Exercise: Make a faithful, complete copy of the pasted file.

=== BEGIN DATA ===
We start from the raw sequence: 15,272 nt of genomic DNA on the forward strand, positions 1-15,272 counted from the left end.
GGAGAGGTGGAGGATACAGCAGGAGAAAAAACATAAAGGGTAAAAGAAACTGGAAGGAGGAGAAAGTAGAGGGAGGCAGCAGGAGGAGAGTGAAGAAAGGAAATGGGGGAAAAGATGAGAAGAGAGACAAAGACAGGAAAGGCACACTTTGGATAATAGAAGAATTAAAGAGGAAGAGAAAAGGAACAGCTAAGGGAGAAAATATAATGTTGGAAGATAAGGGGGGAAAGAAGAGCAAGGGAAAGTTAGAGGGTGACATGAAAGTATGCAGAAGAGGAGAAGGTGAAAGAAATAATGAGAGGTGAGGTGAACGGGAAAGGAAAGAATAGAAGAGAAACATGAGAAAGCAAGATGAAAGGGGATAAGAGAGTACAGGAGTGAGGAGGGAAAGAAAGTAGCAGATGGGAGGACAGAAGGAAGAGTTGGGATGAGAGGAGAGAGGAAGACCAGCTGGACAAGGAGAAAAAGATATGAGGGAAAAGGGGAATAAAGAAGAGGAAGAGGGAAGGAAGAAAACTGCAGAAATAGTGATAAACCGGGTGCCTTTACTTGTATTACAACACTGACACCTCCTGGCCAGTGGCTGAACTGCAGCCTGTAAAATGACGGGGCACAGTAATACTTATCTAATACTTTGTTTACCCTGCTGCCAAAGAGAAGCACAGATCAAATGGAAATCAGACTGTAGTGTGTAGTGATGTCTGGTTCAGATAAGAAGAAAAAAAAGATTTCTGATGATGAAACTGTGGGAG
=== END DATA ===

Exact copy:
We start from the raw sequence: 15,272 nt of genomic DNA on the forward strand, positions 1-15,272 counted from the left end.
GGAGAGGTGGAGGATACAGCAGGAGAAAAAACATAAAGGGTAAAAGAAACTGGAAGGAGGAGAAAGTAGAGGGAGGCAGCAGGAGGAGAGTGAAGAAAGGAAATGGGGGAAAAGATGAGAAGAGAGACAAAGACAGGAAAGGCACACTTTGGATAATAGAAGAATTAAAGAGGAAGAGAAAAGGAACAGCTAAGGGAGAAAATATAATGTTGGAAGATAAGGGGGGAAAGAAGAGCAAGGGAAAGTTAGAGGGTGACATGAAAGTATGCAGAAGAGGAGAAGGTGAAAGAAATAATGAGAGGTGAGGTGAACGGGAAAGGAAAGAATAGAAGAGAAACATGAGAAAGCAAGATGAAAGGGGATAAGAGAGTACAGGAGTGAGGAGGGAAAGAAAGTAGCAGATGGGAGGACAGAAGGAAGAGTTGGGATGAGAGGAGAGAGGAAGACCAGCTGGACAAGGAGAAAAAGATATGAGGGAAAAGGGGAATAAAGAAGAGGAAGAGGGAAGGAAGAAAACTGCAGAAATAGTGATAAACCGGGTGCCTTTACTTGTATTACAACACTGACACCTCCTGGCCAGTGGCTGAACTGCAGCCTGTAAAATGACGGGGCACAGTAATACTTATCTAATACTTTGTTTACCCTGCTGCCAAAGAGAAGCACAGATCAAATGGAAATCAGACTGTAGTGTGTAGTGATGTCTGGTTCAGATAAGAAGAAAAAAAAGATTTCTGATGATGAAACTGTGGGAG